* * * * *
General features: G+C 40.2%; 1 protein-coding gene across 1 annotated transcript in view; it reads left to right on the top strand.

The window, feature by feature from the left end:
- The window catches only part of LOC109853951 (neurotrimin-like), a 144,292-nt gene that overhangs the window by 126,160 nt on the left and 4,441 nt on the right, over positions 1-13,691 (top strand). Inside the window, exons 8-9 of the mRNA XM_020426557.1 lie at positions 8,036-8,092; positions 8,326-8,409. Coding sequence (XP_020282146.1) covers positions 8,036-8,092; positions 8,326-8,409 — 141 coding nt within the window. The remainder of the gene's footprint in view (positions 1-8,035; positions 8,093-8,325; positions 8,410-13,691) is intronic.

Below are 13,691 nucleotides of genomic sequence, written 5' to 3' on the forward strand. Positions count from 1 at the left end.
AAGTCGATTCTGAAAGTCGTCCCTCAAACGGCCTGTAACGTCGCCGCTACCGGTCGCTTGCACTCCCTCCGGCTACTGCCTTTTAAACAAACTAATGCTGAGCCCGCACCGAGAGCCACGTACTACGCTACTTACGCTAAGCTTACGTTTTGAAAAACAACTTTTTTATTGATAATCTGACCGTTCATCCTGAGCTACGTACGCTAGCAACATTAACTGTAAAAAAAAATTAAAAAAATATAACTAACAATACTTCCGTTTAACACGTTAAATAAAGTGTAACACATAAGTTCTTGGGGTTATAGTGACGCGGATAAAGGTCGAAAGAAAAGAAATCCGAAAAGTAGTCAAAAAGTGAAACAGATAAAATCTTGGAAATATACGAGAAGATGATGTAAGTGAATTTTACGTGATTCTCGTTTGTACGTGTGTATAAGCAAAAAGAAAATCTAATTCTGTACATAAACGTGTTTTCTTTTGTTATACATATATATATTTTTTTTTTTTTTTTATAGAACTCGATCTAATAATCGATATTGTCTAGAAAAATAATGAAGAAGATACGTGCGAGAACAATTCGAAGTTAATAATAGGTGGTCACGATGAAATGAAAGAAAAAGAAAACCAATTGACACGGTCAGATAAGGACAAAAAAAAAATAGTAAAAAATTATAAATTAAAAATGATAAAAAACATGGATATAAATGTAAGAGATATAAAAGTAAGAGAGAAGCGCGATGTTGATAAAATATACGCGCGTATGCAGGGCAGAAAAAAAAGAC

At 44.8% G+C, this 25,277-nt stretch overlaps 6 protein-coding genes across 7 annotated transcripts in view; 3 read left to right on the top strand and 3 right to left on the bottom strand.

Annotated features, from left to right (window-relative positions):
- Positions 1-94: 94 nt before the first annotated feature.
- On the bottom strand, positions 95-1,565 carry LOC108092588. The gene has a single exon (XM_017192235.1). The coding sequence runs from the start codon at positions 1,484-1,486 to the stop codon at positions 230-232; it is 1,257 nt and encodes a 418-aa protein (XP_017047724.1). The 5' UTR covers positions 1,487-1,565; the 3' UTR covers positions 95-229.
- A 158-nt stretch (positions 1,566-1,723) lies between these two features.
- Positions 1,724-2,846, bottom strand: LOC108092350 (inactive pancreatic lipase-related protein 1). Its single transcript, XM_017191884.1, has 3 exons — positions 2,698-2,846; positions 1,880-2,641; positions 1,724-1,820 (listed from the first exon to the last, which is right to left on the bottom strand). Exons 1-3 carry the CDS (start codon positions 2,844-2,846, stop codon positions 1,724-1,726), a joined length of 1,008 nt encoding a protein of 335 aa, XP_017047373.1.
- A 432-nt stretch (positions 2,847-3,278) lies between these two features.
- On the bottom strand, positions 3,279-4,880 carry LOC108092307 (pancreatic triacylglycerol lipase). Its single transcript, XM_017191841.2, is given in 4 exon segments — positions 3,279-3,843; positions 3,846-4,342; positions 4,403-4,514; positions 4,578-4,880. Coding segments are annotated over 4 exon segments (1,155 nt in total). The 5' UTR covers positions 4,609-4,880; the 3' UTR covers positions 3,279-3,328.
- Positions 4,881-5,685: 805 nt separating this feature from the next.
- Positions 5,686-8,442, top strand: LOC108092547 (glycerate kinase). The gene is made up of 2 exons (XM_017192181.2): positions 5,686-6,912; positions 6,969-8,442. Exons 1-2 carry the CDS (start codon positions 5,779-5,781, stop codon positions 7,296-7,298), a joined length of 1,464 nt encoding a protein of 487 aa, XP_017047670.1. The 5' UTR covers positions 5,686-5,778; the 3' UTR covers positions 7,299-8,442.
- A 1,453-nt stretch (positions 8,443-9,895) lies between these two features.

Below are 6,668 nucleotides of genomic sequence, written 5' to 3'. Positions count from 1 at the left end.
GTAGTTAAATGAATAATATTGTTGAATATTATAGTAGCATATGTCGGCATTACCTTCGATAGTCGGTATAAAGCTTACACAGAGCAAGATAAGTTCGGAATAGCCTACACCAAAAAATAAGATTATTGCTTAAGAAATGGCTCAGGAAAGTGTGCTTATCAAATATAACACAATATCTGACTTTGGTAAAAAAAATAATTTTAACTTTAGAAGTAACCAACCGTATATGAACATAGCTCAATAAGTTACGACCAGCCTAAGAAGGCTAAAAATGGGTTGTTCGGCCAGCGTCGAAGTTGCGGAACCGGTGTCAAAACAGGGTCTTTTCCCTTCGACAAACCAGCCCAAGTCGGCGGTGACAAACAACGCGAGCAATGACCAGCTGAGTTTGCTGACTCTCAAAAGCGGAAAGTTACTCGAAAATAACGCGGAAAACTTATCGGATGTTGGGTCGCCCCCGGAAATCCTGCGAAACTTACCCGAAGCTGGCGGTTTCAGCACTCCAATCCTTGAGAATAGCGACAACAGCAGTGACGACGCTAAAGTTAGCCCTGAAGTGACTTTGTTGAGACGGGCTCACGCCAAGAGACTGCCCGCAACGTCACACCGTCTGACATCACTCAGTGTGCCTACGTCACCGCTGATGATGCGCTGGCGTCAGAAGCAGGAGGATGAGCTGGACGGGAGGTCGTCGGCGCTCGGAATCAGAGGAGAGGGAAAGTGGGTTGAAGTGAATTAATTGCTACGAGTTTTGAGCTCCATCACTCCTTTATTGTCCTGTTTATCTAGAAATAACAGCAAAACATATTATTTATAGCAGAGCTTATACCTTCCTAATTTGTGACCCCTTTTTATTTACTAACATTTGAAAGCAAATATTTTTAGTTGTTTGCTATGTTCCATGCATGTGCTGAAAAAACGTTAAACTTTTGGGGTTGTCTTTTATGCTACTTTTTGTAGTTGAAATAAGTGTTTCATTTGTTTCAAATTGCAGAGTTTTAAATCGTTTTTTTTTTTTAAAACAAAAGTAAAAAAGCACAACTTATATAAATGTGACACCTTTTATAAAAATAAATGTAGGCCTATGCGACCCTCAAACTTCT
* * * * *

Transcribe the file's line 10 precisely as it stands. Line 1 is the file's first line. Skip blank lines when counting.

- A 158-nt stretch (positions 1,566-1,723) lies between these two features.